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Japan confirmed Netaji's death a month after Taipei crash

Japan officially confirmed Subas Chandra Bose’s death as early as a month after the air crash in Taipei on August 18, 1945, according to a document recently sent by Japan’s Parliament to a veteran Indian journalist in the US.

world Updated: Sep 09, 2016 15:37 IST
Prasun Sonwalkar
The Indian government has been declassifying and releasing files related to Bose since January.
The Indian government has been declassifying and releasing files related to Bose since January.

Japan officially confirmed Subas Chandra Bose’s death as early as a month after the air crash in Taipei on August 18, 1945, according to a document recently sent by Japan’s Parliament to a veteran Indian journalist in the US.

The document is another piece of evidence that adds to the belief the iconic leader perished in the crash.

A section of Bose’s extended family and others have insisted over the years that he survived the crash and lived incognito as “Gumnami Baba” in India. Investigations and reports since the crash, however, have suggested Bose died in Taipei.

The 1945 document with the confirmation of Bose’s death was sent by the library of Japan’s National Diet or Parliament to veteran editor Govind Talwalkar, 91, who is now based in the US. Talwalkar, who has been investigating Bose, shared the document with Hindustan Times and Bose's London-based grandnephew Ashis Ray.

It is considered perhaps the first official document confirming Bose's death.

The document shows Japan conveyed the facts to the US nearly 11 years before submitting an investigation report to the Indian government in January 1956. The information was sought by Louis Mountbatten as commander of the Allied forces in India (then still under British rule) and Southeast Asia.

Japan’s communication to the US in 1945 was an interim report and a prelude to the final report handed over to the Indian government in 1956. The context of the communication is this - Japan surrendered in World War 2 on August 15, 1945, and Bose died in the crash three days later.

On August 30, 1945, or 12 days after the incident, the commander of the Allied land forces in the South West Pacific, US Gen Douglas MacArthur, through the Yokohama division of the Japanese Army, sought information from Japan on the “Reported Death of CHANDRA BOSE”.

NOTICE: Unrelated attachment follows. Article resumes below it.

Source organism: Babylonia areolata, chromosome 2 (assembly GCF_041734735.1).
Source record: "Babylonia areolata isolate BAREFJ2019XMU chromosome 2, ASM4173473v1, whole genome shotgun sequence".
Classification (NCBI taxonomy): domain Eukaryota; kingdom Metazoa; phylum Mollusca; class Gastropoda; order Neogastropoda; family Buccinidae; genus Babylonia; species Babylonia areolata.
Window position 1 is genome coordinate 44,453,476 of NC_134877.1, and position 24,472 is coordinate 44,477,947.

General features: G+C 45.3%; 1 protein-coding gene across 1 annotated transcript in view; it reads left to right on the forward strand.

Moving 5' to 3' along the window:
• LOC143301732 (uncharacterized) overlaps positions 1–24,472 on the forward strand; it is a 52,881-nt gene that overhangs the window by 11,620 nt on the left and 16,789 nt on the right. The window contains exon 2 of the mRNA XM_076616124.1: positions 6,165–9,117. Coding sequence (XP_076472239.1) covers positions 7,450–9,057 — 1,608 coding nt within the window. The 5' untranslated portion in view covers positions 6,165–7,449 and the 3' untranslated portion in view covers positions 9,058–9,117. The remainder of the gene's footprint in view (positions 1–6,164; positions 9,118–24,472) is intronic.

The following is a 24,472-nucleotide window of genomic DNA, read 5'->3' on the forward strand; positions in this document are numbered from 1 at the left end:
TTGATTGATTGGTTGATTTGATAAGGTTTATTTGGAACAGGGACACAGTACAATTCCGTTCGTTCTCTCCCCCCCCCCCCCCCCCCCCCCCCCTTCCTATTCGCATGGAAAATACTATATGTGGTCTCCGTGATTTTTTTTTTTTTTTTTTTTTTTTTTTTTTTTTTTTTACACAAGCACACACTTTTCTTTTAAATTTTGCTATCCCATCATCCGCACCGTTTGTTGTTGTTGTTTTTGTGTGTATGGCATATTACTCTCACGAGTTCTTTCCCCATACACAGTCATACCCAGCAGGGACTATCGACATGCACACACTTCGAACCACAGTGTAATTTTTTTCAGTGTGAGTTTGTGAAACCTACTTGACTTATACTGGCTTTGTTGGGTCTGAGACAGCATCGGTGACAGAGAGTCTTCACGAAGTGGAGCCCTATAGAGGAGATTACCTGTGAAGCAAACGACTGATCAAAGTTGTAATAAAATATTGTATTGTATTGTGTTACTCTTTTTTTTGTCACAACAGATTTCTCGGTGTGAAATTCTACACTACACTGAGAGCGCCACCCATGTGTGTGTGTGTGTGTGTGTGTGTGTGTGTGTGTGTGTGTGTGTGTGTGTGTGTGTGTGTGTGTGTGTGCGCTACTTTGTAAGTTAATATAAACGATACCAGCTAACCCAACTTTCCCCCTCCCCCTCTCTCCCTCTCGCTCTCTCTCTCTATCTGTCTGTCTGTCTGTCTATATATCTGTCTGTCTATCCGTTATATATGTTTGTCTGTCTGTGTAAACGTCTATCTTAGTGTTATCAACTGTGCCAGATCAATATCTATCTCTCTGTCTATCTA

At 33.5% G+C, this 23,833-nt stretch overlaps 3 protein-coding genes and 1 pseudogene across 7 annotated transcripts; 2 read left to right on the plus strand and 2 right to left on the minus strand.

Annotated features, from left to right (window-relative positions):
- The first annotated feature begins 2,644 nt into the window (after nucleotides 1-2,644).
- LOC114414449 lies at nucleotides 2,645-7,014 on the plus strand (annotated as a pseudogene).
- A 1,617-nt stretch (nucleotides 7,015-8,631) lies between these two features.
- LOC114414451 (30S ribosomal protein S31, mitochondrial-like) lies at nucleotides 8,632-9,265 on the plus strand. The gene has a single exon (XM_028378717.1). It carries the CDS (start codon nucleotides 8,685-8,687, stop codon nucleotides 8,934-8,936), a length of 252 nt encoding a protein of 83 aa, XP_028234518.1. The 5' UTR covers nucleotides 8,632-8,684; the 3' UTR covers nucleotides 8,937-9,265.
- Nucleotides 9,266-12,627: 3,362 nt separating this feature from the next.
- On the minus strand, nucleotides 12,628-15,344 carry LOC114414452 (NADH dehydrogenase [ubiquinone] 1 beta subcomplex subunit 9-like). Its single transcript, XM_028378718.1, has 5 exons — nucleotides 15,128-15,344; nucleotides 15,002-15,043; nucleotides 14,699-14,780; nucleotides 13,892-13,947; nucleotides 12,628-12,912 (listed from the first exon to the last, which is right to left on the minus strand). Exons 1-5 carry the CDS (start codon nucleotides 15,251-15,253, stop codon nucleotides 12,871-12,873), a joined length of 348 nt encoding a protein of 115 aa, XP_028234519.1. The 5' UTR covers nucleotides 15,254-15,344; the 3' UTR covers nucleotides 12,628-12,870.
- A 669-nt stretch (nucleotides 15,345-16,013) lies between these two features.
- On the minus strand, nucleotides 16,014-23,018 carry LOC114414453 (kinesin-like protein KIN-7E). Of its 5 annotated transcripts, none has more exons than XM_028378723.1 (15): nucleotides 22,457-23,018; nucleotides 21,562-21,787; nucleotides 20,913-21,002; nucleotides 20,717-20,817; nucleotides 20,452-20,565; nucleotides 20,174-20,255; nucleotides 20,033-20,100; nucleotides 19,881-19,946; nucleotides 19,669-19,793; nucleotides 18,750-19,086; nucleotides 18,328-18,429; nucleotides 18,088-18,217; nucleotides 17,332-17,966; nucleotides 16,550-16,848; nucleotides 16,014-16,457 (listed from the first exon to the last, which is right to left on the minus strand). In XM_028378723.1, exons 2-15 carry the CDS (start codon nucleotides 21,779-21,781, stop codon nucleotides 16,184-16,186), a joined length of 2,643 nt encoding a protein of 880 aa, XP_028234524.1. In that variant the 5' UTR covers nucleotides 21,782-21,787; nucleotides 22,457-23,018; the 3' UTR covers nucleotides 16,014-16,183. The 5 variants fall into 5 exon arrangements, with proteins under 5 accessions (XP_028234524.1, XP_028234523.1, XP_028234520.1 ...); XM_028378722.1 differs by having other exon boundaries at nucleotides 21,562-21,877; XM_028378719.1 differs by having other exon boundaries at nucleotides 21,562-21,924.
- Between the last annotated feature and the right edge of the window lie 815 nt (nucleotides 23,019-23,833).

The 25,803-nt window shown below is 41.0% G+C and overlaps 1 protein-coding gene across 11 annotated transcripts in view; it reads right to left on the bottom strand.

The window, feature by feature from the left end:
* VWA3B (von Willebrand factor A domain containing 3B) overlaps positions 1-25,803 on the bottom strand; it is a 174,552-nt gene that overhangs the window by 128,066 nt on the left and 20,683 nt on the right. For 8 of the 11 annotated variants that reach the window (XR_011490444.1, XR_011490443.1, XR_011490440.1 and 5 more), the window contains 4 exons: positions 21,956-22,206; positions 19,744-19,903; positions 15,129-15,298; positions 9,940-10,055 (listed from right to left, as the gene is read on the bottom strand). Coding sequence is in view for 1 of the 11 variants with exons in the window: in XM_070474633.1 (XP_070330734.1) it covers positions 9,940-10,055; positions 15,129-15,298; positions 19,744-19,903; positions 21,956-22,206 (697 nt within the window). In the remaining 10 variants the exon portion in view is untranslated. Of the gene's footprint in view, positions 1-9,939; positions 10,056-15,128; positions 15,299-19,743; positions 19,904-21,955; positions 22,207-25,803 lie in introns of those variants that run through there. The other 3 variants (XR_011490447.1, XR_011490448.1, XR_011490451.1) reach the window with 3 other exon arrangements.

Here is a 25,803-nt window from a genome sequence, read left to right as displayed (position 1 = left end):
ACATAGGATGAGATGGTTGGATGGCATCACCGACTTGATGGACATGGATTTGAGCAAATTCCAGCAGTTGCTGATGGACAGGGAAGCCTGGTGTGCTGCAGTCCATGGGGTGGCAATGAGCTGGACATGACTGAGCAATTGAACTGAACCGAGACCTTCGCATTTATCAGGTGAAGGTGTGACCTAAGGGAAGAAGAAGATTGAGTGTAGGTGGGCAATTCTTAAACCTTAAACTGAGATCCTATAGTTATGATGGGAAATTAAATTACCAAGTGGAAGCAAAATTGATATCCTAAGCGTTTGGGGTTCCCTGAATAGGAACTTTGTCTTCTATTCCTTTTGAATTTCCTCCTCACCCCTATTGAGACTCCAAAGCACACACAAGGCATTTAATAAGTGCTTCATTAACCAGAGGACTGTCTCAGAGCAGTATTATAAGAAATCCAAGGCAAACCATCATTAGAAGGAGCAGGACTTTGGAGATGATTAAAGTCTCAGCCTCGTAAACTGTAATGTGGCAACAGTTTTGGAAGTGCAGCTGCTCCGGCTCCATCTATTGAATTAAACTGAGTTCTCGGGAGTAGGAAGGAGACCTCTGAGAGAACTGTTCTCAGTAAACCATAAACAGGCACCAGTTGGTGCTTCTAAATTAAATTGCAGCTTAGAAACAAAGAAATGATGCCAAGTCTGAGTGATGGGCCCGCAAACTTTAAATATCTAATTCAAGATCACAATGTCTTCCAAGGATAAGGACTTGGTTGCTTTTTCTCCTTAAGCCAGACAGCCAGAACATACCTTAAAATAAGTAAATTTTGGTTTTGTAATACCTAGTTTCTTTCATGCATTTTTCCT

In an “ad interim” report “pending the compilation of complete data”, the Japanese government confirmed Bose’s death “in an airplane accident” in Taihoku (the Japanese name for Taipei). The report went on to say the 97-2 model Japanese bomber carrying Bose “reached the Taihoku Airfield (from Tourane, now known as Da Nang) at 13:00 o’clock”.

It then stated: “After refuelling it took off at 14:00 o’clock. When it rose about 10 metres above the ground the propeller of the left side engine fell apart. The plane, shaking violently right and left, listed to the left and crashed against the mound at the end of the airfield. Fire broke out instantly at both the front and the rear of the plane.”

The report continued: “Bose, drenched in gasoline and covered with flame, emerged from a hole on the left side and toward the front of the fuselage. His aide HR (Habib-ur-Rahman) also crawled out of the machine, and endeavoured to extinguish the fire on Bose, who however had been severely burned, beside being injured at several places, including two or three cuts in the neck. Ten minutes after the accident, he was taken to the Army Hospital in Taihoku, and received treatment at 15:00 o’clock. His death came at 21:00 o’clock.”

Regarding the “disposition of the remains of Bose”, the report said they were “placed in a coffin” on “August 20”, the “cremation” took place on “22 August” and the “funeral at the Nishi Honganji Temple, Taihoku” on “August 23”.

The Indian government has been declassifying and releasing files related to Bose since January. Anita Bose-Pfaff, the daughter of Bose, told Hindustan Times that suggestions he survived the crash were “asinine” and that his ashes should now be brought from Tokyo to India.